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New appliance regulations reduce emissions but raise concerns

Silver, stainless steel refrigerators line the aisle of an appliance store.
Alex Simone
/
WBFO / NPR

Summer’s increasingly hot weather highlights the importance of access to cooling appliances like air conditioners.

But access to those resources could look different in the future, with New York adopting new standards for refrigerant emissions.
 
State regulations adopted this year will start phasing out the sale of appliances that use hydrofluorocarbons in 2025, like your air conditioners and freezers do right now.

It would allow residents or businesses to use the non-compliant appliances they already have, but they would be unable to purchase new ones that use hydrofluorocarbons, also known as HFCs.

The change should significantly reduce emissions, said Christina Starr, senior manager of climate campaign for the Environmental Investigation Agency.

“whereas your typical household air conditioner might only have a few pounds of these gasses in it, your average supermarket, for example, has about 3,000 pounds of HFCs in it," she said. "And it leaks about 25% of that refrigerant on average each year, according to the EPA. So that's about the equivalent emissions of 400 cars being added to the road using gasoline.”

HFCs could account for 10% or more of global emissions by 2050 if alternative measures aren’t pursued, according to the Washington State Department of Ecology.

The locally based company Mollenberg-Betz works with industrial-level appliances regularly.

Company president Adam Mollenberg says the state’s updated regulations could be jumping the gun.

“The federal guidelines from the EPA that are out there now. It's a good timeline, it's a timeline that manufacturers have already been working with around the country to meet these, these, these upcoming EPA guidelines. They're prepared for it. We're working towards it. Everybody seems to agree," he said. "It's a very feasible and attainable goal. And now you have New York State DEC trying to push the envelope too far, too quickly, and no one's ready for it … The equipment manufacturers, refrigerant manufacturers, aren't, aren't going to make an effort to be ready for it, because there's 49 other states that aren't going to have these, kind of regulations, are sticking with the federal EPA.”

Starr says these changes have been in the works a long time.

The plans used by the U.S. Environmental Protection Agency, which aim to significantly reduce HFC emissions by 2036, mean the state is on the right track, Starr said.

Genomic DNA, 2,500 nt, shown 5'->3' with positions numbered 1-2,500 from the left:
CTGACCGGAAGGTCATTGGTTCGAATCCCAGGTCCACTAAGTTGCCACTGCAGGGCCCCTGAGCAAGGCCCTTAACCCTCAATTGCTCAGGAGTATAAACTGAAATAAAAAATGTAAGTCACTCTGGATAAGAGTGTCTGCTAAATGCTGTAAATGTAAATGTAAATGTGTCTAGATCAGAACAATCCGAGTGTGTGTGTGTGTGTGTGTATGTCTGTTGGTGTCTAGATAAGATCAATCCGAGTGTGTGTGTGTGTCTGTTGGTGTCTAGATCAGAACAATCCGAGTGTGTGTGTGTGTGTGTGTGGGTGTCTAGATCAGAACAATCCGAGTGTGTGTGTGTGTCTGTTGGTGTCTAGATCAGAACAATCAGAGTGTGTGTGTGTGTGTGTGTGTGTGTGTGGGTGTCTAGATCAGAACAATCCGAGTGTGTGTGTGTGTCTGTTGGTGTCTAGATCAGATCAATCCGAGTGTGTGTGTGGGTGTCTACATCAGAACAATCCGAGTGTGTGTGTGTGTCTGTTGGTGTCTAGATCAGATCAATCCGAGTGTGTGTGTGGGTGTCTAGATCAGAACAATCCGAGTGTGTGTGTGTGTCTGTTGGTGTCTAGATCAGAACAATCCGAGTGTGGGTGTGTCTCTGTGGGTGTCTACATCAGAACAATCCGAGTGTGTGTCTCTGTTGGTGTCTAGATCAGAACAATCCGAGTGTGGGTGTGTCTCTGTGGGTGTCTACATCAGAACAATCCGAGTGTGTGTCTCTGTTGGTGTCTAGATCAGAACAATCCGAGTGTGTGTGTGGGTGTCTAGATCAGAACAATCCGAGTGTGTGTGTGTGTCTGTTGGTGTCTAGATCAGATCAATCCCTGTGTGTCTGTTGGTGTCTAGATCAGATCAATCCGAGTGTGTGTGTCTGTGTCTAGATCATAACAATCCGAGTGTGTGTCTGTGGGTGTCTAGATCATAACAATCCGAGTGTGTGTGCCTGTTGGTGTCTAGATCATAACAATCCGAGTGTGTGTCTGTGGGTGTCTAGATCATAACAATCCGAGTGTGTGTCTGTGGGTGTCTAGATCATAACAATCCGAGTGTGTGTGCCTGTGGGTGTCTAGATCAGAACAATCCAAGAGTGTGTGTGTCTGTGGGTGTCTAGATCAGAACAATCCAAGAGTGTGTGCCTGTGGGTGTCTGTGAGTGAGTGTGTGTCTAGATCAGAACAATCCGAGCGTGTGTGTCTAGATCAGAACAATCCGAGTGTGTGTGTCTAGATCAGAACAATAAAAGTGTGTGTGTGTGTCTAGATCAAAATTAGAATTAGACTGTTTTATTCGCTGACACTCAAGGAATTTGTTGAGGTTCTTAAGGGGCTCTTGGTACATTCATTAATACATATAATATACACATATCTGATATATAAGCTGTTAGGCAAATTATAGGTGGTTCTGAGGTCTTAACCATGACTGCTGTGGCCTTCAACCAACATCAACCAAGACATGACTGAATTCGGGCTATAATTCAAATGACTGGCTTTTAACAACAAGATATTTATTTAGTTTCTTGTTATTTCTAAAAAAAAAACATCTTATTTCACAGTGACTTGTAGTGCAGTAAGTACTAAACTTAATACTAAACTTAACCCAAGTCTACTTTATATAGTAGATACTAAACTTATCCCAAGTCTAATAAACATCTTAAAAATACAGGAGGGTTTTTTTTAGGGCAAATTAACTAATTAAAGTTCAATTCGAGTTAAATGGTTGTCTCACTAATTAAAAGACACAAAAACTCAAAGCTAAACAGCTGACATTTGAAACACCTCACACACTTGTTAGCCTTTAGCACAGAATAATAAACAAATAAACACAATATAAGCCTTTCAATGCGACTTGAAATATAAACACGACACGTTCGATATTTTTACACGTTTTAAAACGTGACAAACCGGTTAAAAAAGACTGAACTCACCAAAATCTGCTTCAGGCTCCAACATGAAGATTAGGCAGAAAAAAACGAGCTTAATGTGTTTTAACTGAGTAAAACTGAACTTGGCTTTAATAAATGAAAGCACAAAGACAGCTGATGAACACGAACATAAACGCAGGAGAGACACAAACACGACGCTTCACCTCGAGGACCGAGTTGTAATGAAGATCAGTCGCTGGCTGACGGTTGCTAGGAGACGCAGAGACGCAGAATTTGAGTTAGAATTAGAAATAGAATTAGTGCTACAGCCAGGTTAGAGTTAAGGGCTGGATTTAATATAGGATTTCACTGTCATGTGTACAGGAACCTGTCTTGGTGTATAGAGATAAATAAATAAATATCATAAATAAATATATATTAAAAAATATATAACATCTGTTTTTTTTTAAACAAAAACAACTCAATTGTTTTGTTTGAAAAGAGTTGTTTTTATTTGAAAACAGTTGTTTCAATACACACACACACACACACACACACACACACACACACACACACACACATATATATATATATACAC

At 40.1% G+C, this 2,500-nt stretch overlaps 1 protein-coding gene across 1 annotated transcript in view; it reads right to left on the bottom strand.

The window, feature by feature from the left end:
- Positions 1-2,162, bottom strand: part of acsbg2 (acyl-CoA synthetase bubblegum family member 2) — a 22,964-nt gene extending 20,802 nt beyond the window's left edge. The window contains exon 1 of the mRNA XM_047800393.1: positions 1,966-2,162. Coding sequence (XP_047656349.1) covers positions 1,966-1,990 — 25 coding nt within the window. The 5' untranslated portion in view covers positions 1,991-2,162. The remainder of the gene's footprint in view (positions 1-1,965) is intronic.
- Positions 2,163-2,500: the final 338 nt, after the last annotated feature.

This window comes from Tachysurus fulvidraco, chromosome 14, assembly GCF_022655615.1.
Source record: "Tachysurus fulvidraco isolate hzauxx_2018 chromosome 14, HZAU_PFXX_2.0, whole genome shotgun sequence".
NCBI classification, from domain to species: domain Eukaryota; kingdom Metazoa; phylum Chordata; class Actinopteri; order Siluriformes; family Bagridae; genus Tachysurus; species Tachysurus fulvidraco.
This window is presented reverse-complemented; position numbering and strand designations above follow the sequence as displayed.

“If we want to accelerate that process and give incentives to help them and support small businesses, for example, in making that transition, we can subsidize the costs of that, especially when it comes to early replacement of systems," she said. "Maybe they can get an incentive for the early replacement of that system, and those types of incentive programs have been implemented in in other states outside of New York, and New York has actually done some of these types of projects through an existing grant program that it has.”

Alternatives like propane and ammonia make sense on the scale of industrial appliances, said Matthew Smith, Mollenberg-Betz Vice President of Services and Operations. But he’s skeptical how well those changes will translate to residential use.

“The refrigerants they're going to, the ammonia, the CO2, they're here already," he said. "Propane has been around forever as a refrigerant as well, but now putting that into residential homes and everything else, is creating other problems, not only the cost but the safety factor of it.”

Mollenberg says the safety is such a concerning factor because the new environmental standards also means making sure the new coolant methods are conducive to the home-setting.

“There is no regulation in place for a residential ammonia system, not that ammonia is a good solution to put in residences. It's great for industrial and we love it, but it's not suitable for residences," he said. "My point is, if you're going to be putting propane or isobutane or CO2 or ammonia, the regulations for the applications … and compliance codes don't exist, building codes don't exist.”

Ammonia is considered corrosive to the lungs, skin and eyes, and also can be flammable, according to the Occupational Safety and Health Administration.

But according to the EPA, one advantage of ammonia is that its strong odor means people can be alerted before it reaches dangerous levels.

New York’s updated refrigerant regulations go into effect January 1 of next year.